This video explains the forces that go into build mountains, and what factors limit the height to which they can grow. Tectonic plates and the fact that they are floating on the Earth’s mantle is one of these limiting factors. Natural processes go into this limitation on mountain height also, processes involving tectonic plate movement or water streams eroding and weakening the mountain.
Why Watch This Video?
- Have you ever wondered why the different heights of mountains exist on Earth?
- Would you like to know learn how the top of a mountain can fall off?
- Have you ever been confused by what happens when continental plates collide into one another?
Continental Crust: the part of Earth’s tectonic plate that forms the landmasses, it is generally thicker than oceanic crust.
Mantle: makes up most of Earth’s volume, envelopes the core of the earth. Is denser than the crust which allow the crust to sort of float on the top of the mantle, or the asthenosphere.
Tectonic Plates: a large chunk of rock that can be composed of continental crust and/ or oceanic crust on top of a layer of the uppermost mantle; also called lithospheric plates.
Why the interior of the Earth is hotter and melts continental crust as it sinks into the Earth
The interior of the Earth is hotter because the pressure increases at greater depths. As continental crust sinks into the Earth the pressure increase raises its temperature until the rock passes its melting point.
What forces are pushing on the tectonic plates?
The main force pushing plates…is actually a pull. It’s called slab pull, and it’s the pull that comes from the edge of tectonic plates falling into the mantle. As the edge falls in, it drags the rest of the plate along. Convection is sometimes given as the mechanism behind plate motion, but convection is more important as a way of bringing heat from Earth’s core to the layer beneath tectonic plates. The heat makes the layer weak, allowing plates to move, kind of like how you can slide the cookie parts of an Oreo around on the filling layer.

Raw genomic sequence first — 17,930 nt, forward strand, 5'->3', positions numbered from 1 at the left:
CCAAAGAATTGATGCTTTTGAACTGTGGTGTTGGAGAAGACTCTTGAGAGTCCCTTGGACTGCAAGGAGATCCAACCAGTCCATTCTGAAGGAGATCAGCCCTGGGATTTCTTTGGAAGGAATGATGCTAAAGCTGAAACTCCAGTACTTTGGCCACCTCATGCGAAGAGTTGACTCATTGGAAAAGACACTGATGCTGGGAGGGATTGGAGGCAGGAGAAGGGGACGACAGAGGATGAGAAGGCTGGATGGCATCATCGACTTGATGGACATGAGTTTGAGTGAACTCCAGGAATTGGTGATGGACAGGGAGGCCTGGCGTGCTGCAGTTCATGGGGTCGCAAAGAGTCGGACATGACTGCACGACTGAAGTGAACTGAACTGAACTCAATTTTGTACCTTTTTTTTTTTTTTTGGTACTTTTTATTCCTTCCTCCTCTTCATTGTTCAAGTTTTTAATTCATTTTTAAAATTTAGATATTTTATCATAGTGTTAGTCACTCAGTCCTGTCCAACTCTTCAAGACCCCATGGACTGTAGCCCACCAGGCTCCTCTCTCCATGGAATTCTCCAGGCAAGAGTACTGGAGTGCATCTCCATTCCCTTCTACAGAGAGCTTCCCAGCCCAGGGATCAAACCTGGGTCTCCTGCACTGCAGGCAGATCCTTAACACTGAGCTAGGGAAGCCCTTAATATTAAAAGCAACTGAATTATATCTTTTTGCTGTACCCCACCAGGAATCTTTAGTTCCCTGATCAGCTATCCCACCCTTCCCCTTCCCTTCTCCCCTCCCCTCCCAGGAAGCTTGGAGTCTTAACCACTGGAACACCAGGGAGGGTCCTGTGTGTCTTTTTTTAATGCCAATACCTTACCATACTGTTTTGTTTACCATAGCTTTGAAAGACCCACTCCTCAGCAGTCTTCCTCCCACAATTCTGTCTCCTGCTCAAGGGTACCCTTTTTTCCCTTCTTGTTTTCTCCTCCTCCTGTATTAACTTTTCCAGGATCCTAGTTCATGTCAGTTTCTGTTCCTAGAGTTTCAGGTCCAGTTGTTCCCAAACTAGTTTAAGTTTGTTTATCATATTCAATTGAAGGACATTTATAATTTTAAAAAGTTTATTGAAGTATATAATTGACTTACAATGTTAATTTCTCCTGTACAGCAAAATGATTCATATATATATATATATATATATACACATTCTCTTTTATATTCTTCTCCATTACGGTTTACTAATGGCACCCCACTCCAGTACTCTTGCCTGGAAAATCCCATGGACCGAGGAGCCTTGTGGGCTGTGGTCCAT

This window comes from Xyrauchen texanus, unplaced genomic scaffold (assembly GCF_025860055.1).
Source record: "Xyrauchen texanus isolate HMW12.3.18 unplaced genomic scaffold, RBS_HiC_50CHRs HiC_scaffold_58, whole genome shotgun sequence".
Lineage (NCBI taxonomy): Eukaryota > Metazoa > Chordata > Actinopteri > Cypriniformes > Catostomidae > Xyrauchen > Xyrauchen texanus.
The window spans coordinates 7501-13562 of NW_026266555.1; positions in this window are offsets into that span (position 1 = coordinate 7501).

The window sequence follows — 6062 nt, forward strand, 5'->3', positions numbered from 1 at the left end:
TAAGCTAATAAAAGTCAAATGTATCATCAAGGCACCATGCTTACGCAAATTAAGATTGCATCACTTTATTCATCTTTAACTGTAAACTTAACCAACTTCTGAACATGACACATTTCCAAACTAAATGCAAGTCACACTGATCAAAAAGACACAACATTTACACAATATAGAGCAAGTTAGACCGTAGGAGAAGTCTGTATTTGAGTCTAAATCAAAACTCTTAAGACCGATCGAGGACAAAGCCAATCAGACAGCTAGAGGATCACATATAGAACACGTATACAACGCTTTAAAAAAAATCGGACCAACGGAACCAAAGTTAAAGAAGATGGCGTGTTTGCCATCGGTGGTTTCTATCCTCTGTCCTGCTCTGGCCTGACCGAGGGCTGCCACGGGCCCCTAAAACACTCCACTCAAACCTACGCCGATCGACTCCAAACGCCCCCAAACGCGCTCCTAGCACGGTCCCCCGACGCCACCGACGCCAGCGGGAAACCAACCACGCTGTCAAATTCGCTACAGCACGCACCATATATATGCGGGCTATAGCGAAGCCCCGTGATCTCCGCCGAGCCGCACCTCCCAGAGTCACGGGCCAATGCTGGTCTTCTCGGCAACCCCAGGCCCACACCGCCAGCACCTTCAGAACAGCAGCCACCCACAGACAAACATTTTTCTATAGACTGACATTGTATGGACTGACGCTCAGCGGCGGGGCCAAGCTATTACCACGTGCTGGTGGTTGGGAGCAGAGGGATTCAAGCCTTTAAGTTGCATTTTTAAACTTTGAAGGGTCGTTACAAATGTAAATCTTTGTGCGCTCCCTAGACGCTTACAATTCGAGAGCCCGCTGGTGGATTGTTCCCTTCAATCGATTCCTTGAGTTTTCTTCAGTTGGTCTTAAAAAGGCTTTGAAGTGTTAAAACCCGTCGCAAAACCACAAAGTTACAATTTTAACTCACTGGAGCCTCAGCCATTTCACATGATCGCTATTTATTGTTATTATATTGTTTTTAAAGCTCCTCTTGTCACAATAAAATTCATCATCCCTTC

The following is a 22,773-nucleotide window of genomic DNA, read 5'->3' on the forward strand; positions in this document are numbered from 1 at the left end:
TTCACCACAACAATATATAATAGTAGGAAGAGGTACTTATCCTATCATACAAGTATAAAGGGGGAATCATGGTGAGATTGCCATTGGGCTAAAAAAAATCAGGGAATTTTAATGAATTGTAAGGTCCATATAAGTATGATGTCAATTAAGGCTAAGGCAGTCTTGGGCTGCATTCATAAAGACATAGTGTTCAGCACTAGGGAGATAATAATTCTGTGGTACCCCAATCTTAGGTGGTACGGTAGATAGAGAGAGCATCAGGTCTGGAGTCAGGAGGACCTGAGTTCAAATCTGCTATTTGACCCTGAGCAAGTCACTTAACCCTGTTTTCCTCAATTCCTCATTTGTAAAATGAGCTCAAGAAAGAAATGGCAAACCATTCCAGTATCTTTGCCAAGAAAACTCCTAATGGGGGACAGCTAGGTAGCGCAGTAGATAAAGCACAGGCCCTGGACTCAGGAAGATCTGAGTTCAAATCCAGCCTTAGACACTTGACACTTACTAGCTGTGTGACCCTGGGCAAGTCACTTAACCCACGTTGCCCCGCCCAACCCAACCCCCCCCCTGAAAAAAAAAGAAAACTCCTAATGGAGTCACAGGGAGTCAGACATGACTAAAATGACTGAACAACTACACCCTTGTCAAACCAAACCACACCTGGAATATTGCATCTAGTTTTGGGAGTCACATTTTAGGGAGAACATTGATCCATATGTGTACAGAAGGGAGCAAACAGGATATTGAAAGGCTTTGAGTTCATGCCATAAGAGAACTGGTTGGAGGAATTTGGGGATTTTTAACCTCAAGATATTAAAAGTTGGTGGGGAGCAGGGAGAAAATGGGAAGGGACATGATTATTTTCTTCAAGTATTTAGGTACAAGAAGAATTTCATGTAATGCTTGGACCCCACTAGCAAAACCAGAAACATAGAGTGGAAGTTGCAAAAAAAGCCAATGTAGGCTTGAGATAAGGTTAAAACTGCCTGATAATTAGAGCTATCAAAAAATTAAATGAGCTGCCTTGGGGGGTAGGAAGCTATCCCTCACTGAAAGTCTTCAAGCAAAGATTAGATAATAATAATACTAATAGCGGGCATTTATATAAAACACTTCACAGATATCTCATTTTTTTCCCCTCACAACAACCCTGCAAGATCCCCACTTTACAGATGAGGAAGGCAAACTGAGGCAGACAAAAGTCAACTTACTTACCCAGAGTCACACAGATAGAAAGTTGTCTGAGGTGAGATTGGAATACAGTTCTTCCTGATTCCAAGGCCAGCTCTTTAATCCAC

Why do Earth’s continental plates float on the mantle?
The continental plates float on the mantle because the rocks that compose them are less dense than the mantle which means the continental plates will not sink.
Scroll down for the answers.
1. What factor limits the height of the hypothetical conical mountain talked about in the video from 45km tall to 15km tall?
- The weight of the mountain
- The density of the mountain
- How many streams are on the mountain
- How wide the mountain is
2. What can happen to mountains as a result of a collision between two tectonic plates?
- They fall over
- They get stronger
- Fractures and cracks can appear
- Collisions do not occur between tectonic plates
3. What can cause cracks and fractures in rock and mountains to expand?
- Prolonged dry spells
- Heavy rains
- Freeze-thaw cycles
- Heating by the sun
4. What happens to continental crust as more weight is added above the surface?
- It distributes evenly over the land as more weight is added
- It only builds upward with the addition of weight
- It forms a new tectonic plate
- The crust will start to sink into the mantle as more weight is added
1. Answer A is correct because the video says that if the mountain were any taller than 15km it would just start sinking into the mantle and breaking off the crust.
2. Answer C is correct, fractures and rocks can appear weakening the strength of the mountain.
3. Answer C is correct, over millions of years continual freezing and thawing can expand cracks and fractures.
4. Answer D is correct, as more weight is added to continental crust it will start to sink into the mantle.